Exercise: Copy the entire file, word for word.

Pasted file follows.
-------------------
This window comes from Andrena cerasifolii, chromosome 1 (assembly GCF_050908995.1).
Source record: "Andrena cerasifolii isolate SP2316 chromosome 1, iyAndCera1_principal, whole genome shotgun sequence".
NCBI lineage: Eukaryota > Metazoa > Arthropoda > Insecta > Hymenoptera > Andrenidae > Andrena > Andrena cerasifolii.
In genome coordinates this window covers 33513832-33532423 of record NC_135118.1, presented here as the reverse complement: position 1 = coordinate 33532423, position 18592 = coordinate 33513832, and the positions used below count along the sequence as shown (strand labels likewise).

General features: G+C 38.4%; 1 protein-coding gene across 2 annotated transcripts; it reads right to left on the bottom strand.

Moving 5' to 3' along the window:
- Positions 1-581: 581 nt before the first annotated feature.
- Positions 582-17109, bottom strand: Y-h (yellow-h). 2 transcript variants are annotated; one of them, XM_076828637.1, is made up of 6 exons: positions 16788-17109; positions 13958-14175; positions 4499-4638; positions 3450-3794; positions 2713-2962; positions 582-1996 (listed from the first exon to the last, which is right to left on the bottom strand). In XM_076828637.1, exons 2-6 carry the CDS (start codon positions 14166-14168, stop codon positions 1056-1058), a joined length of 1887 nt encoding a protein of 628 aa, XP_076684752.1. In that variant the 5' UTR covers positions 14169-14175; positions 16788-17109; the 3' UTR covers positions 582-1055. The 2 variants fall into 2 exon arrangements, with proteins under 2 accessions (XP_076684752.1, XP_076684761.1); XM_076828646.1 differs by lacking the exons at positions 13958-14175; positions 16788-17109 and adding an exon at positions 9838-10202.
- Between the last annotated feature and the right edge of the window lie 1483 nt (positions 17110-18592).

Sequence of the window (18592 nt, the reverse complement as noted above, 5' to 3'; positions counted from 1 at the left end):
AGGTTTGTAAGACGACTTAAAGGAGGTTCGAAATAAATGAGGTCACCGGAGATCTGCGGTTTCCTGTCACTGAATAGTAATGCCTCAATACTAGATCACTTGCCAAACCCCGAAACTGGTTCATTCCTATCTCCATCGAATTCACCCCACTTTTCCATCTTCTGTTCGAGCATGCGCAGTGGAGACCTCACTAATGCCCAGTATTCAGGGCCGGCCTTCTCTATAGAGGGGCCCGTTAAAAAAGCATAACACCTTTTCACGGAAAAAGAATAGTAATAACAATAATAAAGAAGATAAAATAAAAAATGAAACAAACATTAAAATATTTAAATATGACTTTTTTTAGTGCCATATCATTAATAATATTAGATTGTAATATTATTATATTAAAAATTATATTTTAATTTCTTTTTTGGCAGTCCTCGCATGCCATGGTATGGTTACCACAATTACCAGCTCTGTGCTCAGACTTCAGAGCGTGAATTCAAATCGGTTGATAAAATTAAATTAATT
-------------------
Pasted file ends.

This window comes from Andrena cerasifolii, chromosome 1 (assembly GCF_050908995.1).
Source record: "Andrena cerasifolii isolate SP2316 chromosome 1, iyAndCera1_principal, whole genome shotgun sequence".
NCBI lineage: Eukaryota > Metazoa > Arthropoda > Insecta > Hymenoptera > Andrenidae > Andrena > Andrena cerasifolii.
In genome coordinates this window covers 33513832-33532423 of record NC_135118.1, presented here as the reverse complement: position 1 = coordinate 33532423, position 18592 = coordinate 33513832, and the positions used below count along the sequence as shown (strand labels likewise).

General features: G+C 38.4%; 1 protein-coding gene across 2 annotated transcripts; it reads right to left on the bottom strand.

Moving 5' to 3' along the window:
- Positions 1-581: 581 nt before the first annotated feature.
- Positions 582-17109, bottom strand: Y-h (yellow-h). 2 transcript variants are annotated; one of them, XM_076828637.1, is made up of 6 exons: positions 16788-17109; positions 13958-14175; positions 4499-4638; positions 3450-3794; positions 2713-2962; positions 582-1996 (listed from the first exon to the last, which is right to left on the bottom strand). In XM_076828637.1, exons 2-6 carry the CDS (start codon positions 14166-14168, stop codon positions 1056-1058), a joined length of 1887 nt encoding a protein of 628 aa, XP_076684752.1. In that variant the 5' UTR covers positions 14169-14175; positions 16788-17109; the 3' UTR covers positions 582-1055. The 2 variants fall into 2 exon arrangements, with proteins under 2 accessions (XP_076684752.1, XP_076684761.1); XM_076828646.1 differs by lacking the exons at positions 13958-14175; positions 16788-17109 and adding an exon at positions 9838-10202.
- Between the last annotated feature and the right edge of the window lie 1483 nt (positions 17110-18592).

Sequence of the window (18592 nt, the reverse complement as noted above, 5' to 3'; positions counted from 1 at the left end):
AGGTTTGTAAGACGACTTAAAGGAGGTTCGAAATAAATGAGGTCACCGGAGATCTGCGGTTTCCTGTCACTGAATAGTAATGCCTCAATACTAGATCACTTGCCAAACCCCGAAACTGGTTCATTCCTATCTCCATCGAATTCACCCCACTTTTCCATCTTCTGTTCGAGCATGCGCAGTGGAGACCTCACTAATGCCCAGTATTCAGGGCCGGCCTTCTCTATAGAGGGGCCCGTTAAAAAAGCATAACACCTTTTCACGGAAAAAGAATAGTAATAACAATAATAAAGAAGATAAAATAAAAAATGAAACAAACATTAAAATATTTAAATATGACTTTTTTTAGTGCCATATCATTAATAATATTAGATTGTAATATTATTATATTAAAAATTATATTTTAATTTCTTTTTTGGCAGTCCTCGCATGCCATGGTATGGTTACCACAATTACCAGCTCTGTGCTCAGACTTCAGAGCGTGAATTCAAATCGGTTGATAAAATTAAATTAATT